We just adopted a Rescue dog that had been given the K-9 influenza vaccine, and he needs another shot in 3 weeks. None of my other dogs has ever had this vaccine. What is it for and why did this dog have it?
We got identical brochures on “Canine Influenza” from our vet’s office and the animal rescue. This is a canine flu that does not affect humans. According to Intervet Schering-Plough Animal Health, they have created a canine influenza vaccine that has been approved by the USDA under a “conditional” license. That means it has supplied data to the USDA that “supports a reasonable expectation of efficacy.”
Since our Rescue gave the pup his first vaccination and our vet plans to give the second, obviously the pros believe it’s worthwhile.
What is canine influenza? According to the brochure, this is a “highly contagious strain of the influenza A virus known as H3N8 (which) is able to cause respiratory illness.”
Beyond the possible self-promotion of a product by a company that sells the vaccines for canine influenza, other sources seem to back the effectiveness of the product. Since most vets hedge regarding disapproval of a product they use and profit from, I found another, more objective, source of information. The “Irreverent Vet” is a pseudonym for a practicing vet who writes honestly and bluntly about controversial topics. The CEO of PetPlace.com, veterinarian Dr. Jon Rappaport, often invites the Irreverent Vet to speak openly in his “definitive web destination for PetCrazy (newsletter) people” which has a library of 10,000 vet-approved articles.
The Irreverent Vet says the virus is also called “Greyhound Disease” and “Race Flu” because “the virus was causing illness and death in dogs at Florida Greyhound tracks and spreading to other dogs across the country.” It seems the virus crossed over from a known horse virus, and the first case was reported in Florida in 2003. The 2005 edition of Science Magazine brought the disease to national attention with its article titled, “Transmission of Equine Influenza Virus to Dogs.”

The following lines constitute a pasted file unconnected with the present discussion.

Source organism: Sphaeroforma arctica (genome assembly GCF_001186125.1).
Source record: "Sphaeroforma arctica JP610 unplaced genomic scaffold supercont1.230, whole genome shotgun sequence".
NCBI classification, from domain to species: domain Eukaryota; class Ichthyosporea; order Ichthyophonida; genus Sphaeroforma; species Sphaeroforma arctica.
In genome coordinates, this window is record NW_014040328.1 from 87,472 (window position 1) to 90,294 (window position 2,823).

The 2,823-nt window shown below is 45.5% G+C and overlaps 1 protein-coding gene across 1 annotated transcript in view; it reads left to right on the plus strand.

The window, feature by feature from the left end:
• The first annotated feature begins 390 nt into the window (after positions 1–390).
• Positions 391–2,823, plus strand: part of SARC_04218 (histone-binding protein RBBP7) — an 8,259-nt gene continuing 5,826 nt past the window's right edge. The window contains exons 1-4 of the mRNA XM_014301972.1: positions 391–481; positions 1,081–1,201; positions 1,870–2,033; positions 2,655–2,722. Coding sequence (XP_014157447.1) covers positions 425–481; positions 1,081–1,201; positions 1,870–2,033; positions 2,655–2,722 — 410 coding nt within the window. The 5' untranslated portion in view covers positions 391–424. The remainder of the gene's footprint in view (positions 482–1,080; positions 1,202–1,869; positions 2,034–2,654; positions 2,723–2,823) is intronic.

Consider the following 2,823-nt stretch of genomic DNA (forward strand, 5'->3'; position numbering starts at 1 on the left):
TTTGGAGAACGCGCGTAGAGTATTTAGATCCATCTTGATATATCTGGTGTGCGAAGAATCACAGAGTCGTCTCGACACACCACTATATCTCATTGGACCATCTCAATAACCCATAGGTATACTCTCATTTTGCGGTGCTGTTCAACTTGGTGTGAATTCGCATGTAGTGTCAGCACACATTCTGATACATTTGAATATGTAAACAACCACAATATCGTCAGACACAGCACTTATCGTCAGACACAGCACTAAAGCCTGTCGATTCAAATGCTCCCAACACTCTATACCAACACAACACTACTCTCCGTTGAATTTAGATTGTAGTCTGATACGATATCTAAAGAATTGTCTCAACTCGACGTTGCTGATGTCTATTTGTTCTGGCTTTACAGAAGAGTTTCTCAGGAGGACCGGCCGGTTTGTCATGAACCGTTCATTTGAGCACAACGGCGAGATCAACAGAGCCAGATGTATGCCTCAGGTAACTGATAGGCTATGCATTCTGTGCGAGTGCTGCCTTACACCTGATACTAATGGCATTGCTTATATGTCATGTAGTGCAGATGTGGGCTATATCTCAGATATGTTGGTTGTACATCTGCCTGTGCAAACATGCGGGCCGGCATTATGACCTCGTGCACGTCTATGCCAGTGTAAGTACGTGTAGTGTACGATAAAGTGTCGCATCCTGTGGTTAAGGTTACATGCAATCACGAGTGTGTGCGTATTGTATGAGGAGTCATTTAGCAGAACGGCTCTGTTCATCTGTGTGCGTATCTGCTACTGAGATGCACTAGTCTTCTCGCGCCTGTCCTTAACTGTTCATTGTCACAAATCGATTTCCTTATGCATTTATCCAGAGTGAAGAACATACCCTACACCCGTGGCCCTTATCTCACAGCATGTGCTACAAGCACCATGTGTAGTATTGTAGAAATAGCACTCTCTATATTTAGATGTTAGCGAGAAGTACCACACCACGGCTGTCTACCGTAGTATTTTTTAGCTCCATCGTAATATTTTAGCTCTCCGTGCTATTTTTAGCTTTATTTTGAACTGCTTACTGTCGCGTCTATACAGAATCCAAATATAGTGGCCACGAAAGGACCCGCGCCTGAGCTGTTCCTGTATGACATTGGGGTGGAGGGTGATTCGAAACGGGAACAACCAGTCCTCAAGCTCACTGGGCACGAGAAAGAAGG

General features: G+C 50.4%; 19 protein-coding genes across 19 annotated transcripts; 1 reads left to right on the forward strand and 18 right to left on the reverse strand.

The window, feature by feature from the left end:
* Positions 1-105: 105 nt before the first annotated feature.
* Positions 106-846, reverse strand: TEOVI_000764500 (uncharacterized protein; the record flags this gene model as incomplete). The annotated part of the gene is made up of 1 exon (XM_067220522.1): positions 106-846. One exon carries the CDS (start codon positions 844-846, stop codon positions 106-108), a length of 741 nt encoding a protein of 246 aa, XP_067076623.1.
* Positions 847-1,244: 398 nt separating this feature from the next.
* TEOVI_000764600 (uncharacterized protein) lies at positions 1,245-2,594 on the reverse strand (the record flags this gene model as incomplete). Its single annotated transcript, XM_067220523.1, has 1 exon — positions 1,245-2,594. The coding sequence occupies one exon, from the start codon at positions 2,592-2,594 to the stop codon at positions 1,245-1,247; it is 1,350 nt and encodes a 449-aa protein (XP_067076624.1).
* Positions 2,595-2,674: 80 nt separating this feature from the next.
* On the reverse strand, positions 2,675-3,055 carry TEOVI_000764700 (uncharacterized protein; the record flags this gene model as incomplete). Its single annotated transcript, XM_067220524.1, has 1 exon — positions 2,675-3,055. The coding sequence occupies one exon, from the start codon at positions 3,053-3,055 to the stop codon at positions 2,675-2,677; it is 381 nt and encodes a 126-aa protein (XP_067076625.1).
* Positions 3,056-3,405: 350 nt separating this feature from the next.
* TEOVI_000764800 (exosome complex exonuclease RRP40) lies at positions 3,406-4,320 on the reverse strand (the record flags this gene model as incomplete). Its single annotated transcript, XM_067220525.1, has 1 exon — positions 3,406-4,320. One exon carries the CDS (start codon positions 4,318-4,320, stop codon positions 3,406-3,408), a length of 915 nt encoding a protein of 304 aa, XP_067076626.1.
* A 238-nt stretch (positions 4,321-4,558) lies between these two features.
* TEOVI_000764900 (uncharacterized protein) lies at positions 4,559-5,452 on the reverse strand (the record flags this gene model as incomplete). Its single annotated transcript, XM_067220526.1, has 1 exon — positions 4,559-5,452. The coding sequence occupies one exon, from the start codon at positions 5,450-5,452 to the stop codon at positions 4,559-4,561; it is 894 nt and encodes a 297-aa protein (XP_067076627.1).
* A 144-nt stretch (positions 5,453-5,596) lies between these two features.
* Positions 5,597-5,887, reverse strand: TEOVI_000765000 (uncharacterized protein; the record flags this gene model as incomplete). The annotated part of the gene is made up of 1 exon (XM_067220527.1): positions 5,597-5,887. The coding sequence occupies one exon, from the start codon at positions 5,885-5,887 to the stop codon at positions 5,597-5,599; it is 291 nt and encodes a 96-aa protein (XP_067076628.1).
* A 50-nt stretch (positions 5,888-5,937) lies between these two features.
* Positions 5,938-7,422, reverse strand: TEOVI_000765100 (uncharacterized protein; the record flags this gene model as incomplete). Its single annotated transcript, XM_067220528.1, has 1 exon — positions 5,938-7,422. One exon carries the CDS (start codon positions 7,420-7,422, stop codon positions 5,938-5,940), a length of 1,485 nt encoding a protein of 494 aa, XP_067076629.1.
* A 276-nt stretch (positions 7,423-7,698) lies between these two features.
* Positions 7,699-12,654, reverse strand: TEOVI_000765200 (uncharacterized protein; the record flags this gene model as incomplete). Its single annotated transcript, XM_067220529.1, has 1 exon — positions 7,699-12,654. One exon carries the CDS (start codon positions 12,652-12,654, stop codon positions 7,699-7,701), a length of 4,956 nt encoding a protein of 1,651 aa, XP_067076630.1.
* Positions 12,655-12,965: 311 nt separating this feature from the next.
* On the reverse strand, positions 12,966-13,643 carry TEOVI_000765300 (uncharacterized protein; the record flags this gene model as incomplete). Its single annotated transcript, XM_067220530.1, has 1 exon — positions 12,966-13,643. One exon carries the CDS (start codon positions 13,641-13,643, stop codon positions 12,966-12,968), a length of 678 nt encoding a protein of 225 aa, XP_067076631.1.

Symptoms: According to the Intervet brochure, about 80% of dogs (100% are exposed someplace) who show signs of influenza will have a mild form, which includes a “low-grade fever, nasal discharge, lack of energy, loss of appetite, and a cough that can last for up to a month.” Worse symptoms include a secondary bacterial infection that includes a yellow-green, thick nasal discharge, which can be treated with an antibiotic from your vet.
The cough may be wet or dry. Do not use human products on a dog, like cough suppressants or human flu medications.
The Irreverent Vet says other symptoms include sneezing, an eye discharge, and/or a fatal pneumonia. Puppies and elderly dogs are obviously at greatest risk. The numbers of dogs that die from the virus are guesstimated at 1% to 10%.
How is the disease spread? Canine influenza spreads through direct contact, coughing or sneezing (airborne), and through hands, clothing, or objects contaminated with the virus.
At most risk of exposure, obviously, are the dogs who congregate with other dogs at kennels, shelters, grooming shops, vet clinics, parks, boarding facilities, etc. If your dog goes to dog shows or attends puppy kindergarten, your vet may recommend K-9 influenza vaccine protection.
The Irreverent Vet says that the flu has been found in every state, or a bordering state, of the continental U.S.
Incubation: 2-5 days.
Prevention: Minimize exposure to other dogs that might be infected. Also, a healthy, well-fed, hydrated, rested animal is less likely to pick up the virus in the first place.
According to the American Animal Hospital Association (AAHA), with information from the Centers for Disease Control (CDC), “the vaccine doesn’t prevent the disease; it decreases the disease’s severity.” Furthermore, this form of the disease is treated successfully in about 95% of the cases.”